If one considers the level below that of the “big names”, polemics abound too. A quick examination of the table of contents and customary editors’ introductory remarks to the articles published in the journals of the time reveals an amazing number of active participants in such polemics that have been almost completely forgotten. Who remembers a Monsieur Renau, ingénieur general de la Marine en France, whose Traité de la manoeuvre des Vaisseaux has been severely criticized by Huygens in the Bibliothèque Universelle of September 1693 for containing a “capital error”, a critique to which Renau replied in another journal, Histoire des Ouvrages des Savants as soon as January 1694? Who is a certain Dr. Bury, author of The Naked Gospel and defender of the freedom of the Anglican Church against the ineptias et calumnies of the Calvinist theologian Jurieu (HOS May 1697)? What about the discussion between M. Maigrot, M. Charmot, and Father Comte about the religion, the cult, and the moral of the Chinese (HOS May 1701) or the dispute between the historians Burnet, Larroque, d’Hozier and Varillas about the latter’s Histoire d’Angleterre and issues of religious history (HOS 1687; NRL 1697)? Who remembers the astronomer Azout, whose polemics with Cassini, Hevelius, Hook and others, on a variety of topics, were present in almost every issue of the first volume of the Philosophical Transactions of the Royal Society (1665-1666)?
As the brief sample mentioned above indicates, the thematic range of the public debates was quite broad. In the decades (1680-1705) we have examined, there is still a predominance of theological and church-politics issues. Some of these debates clearly correspond to hot political issues of the time (e.g., the debates on Calvinism in the wake of the Huguenot exodus from France). The articles dealing with such issues do not hide their political aspects nor do their authors keep their emotional involvement at bay; yet, in spite of this, one can notice an attempt to hold the debate at the intellectual level, at least on the surface. There is also a significant number of scientific, literary, philosophical, historical, juridical, medical, and political debates, as well as what would be called today “interdisciplinary” debates (see Table 1).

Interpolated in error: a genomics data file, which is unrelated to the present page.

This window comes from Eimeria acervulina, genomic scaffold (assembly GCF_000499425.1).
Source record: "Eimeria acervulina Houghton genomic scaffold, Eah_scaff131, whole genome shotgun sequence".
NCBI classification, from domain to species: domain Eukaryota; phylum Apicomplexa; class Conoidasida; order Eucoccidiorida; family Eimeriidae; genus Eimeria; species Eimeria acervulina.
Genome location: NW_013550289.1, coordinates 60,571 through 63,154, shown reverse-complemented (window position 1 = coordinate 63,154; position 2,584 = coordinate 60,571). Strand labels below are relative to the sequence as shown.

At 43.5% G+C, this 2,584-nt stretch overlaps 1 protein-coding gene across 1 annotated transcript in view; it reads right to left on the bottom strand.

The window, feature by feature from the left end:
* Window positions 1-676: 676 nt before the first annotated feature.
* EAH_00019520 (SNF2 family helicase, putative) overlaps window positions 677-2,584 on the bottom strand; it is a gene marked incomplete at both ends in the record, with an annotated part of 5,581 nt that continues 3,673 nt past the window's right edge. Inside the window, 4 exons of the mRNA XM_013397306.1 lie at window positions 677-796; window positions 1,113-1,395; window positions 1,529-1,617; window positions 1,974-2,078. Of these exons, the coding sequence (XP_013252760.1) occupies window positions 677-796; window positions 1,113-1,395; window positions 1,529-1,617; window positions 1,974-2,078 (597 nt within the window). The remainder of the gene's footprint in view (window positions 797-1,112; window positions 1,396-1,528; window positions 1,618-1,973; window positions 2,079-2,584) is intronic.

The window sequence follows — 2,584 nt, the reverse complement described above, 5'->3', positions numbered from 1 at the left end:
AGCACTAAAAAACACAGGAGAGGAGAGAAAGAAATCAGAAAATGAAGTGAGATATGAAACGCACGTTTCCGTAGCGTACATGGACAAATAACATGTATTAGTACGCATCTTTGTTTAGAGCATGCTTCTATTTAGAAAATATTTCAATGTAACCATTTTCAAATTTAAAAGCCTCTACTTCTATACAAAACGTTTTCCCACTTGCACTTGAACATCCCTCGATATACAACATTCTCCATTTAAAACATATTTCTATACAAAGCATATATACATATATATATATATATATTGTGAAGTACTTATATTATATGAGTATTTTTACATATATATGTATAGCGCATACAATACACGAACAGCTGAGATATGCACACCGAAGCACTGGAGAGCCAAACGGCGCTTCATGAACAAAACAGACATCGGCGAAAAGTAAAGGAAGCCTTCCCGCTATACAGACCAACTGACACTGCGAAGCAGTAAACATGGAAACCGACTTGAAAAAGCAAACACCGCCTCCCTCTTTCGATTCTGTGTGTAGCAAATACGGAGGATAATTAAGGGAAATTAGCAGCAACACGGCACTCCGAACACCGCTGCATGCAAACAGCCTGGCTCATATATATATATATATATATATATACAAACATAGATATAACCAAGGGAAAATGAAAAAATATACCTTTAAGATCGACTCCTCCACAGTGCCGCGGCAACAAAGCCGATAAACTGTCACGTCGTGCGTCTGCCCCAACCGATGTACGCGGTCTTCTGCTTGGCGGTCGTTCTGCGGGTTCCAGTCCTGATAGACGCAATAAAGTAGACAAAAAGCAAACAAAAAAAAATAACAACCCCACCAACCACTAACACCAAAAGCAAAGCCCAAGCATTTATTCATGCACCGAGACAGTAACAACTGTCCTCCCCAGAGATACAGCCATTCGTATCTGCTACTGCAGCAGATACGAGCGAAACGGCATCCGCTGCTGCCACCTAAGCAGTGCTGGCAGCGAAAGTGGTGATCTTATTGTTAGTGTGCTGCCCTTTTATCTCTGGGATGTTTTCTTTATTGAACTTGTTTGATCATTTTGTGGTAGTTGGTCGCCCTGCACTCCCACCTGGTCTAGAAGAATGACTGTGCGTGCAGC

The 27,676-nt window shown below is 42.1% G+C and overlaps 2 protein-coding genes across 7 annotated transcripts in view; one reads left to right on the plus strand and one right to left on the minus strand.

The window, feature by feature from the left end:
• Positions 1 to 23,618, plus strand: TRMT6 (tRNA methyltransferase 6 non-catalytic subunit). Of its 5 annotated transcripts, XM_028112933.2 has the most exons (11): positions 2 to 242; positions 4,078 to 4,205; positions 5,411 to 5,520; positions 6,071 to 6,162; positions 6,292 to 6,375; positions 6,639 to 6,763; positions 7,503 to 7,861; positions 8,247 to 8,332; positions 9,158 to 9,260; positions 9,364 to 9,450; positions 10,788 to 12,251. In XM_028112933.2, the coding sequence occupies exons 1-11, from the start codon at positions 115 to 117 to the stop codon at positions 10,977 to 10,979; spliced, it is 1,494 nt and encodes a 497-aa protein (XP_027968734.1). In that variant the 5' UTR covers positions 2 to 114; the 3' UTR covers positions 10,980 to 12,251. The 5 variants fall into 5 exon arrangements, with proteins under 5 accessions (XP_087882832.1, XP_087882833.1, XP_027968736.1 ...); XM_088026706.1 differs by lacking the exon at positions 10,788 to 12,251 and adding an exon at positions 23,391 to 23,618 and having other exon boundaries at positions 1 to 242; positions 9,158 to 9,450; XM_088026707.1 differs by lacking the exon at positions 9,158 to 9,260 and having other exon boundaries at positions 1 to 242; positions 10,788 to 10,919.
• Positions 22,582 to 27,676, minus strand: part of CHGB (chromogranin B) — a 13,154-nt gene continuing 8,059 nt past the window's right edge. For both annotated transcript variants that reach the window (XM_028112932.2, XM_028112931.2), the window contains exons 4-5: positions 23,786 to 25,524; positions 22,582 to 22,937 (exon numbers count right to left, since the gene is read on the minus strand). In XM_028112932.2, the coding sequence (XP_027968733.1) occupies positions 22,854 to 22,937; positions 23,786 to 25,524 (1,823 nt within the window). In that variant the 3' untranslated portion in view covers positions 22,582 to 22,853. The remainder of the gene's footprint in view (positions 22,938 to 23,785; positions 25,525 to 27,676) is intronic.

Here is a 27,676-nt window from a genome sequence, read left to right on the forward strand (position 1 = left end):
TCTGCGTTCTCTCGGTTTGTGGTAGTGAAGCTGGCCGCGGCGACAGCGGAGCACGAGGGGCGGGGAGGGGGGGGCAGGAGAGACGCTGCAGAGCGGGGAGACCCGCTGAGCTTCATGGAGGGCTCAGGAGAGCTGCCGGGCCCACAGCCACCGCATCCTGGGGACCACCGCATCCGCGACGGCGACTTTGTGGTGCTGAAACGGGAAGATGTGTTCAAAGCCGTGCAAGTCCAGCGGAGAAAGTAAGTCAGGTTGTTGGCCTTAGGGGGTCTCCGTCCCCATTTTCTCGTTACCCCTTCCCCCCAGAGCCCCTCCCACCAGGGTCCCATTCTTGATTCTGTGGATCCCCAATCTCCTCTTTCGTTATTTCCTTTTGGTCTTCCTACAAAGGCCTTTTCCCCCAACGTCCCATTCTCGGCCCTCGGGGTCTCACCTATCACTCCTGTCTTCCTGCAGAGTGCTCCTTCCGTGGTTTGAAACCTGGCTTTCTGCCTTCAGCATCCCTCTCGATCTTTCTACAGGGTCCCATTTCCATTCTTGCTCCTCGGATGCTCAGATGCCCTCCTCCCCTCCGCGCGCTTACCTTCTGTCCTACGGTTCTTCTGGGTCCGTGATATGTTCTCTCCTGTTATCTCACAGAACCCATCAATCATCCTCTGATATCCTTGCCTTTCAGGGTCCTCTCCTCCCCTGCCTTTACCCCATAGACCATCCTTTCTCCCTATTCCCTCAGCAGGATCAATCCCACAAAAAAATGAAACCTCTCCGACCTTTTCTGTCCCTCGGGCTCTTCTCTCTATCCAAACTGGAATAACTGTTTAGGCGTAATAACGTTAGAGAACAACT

The space occupied by polemical writings in the periodical publications at the time is considerable. For example, more than half of the articles published in some journals of the last quarter of the 17th century and the first quarter of the 18th century have to do with polemical exchanges, in which they take part or to which they refer. Many of these articles bear titles that advertise the fact that they take part in polemical exchanges, displaying words such as dispute, controversy, defense, against, reply, refutation, objection, critique, etc. The vivid impression is that nothing is published in the République des Lettres without being immediately noticed and critically assessed, most of the time by opponents that seem to be only waiting for the opportunity to bite. Quite often the most attentive contenders in these intellectual skirmishes are intransigent and identifiable representatives of positions defended by the intellectual “parties” that crystallized at one time or another (‘Cartesians’, ‘Newtonians’, ‘Leibnizians’, ‘Libertins’, ‘Eclectics’, etc.). It is as if the République is upheld by an army of alert intellectual activists whose main weapon is the sharpness of their critical tools.
3. Reflecting about polemical exchanges
The citizens of the République des Lettres were aware of this widespread phenomenon, and were not indifferent to it and to its consequences. A significant number of the articles related to controversies dealt with what might be called “meta-polemics”, i.e., they consisted in reflections about polemics, their nature, use, and value. In particular, there was quite a lot of criticism towards the excesses often present in many of the debates. Too much rhetorical punch, too much eagerness to win, too much loyalty to one’s party were often deplored, on the grounds that they undermined instead of serving the real purpose for which such intense critical activity should be conducted, namely, the search for truth. Some critics saw in the excessive love of dispute by the savants not only something counter-productive from an epistemic point of view, but also something that dishonored the République des Lettres and led it into a permanent state of “civil war” which, at best, makes the savant activities going on there irrelevant for the cultivated public and, at worst, an example of intolerance and sectarianism that could hardly be viewed as consonant with the allegedly democratic spirit of that “republic”. Other critics condemned the esprit de secte fostered by partisan groupings as an impediment to the development of a cooperative scientific enterprise, which should be conducted by non-sectarian scientific academies. Still others focused on the psychological drive of the controversialists, blaming their desire to win above all for the animosity displayed in their argumentation and for their willingness to employ dubious rhetorical stratagems.
And yet, except for a few who condemned disputes altogether, either as an irrelevant residue of another era or as inherently detached from the process of generating knowledge (although, as we have seen, these critics also took part in polemical exchanges), no one really suggested to forbid, avoid, or in any other way curtail the burgeoning critical activity that manifested itself in this unprecedented flourishing of polemics. This is a fact that any account of the actual role of polemics in the République des Lettres as well as of the way its citizens perceived this role and, accordingly, conceived the proper way of conducting intellectual polemics should not be overlooked.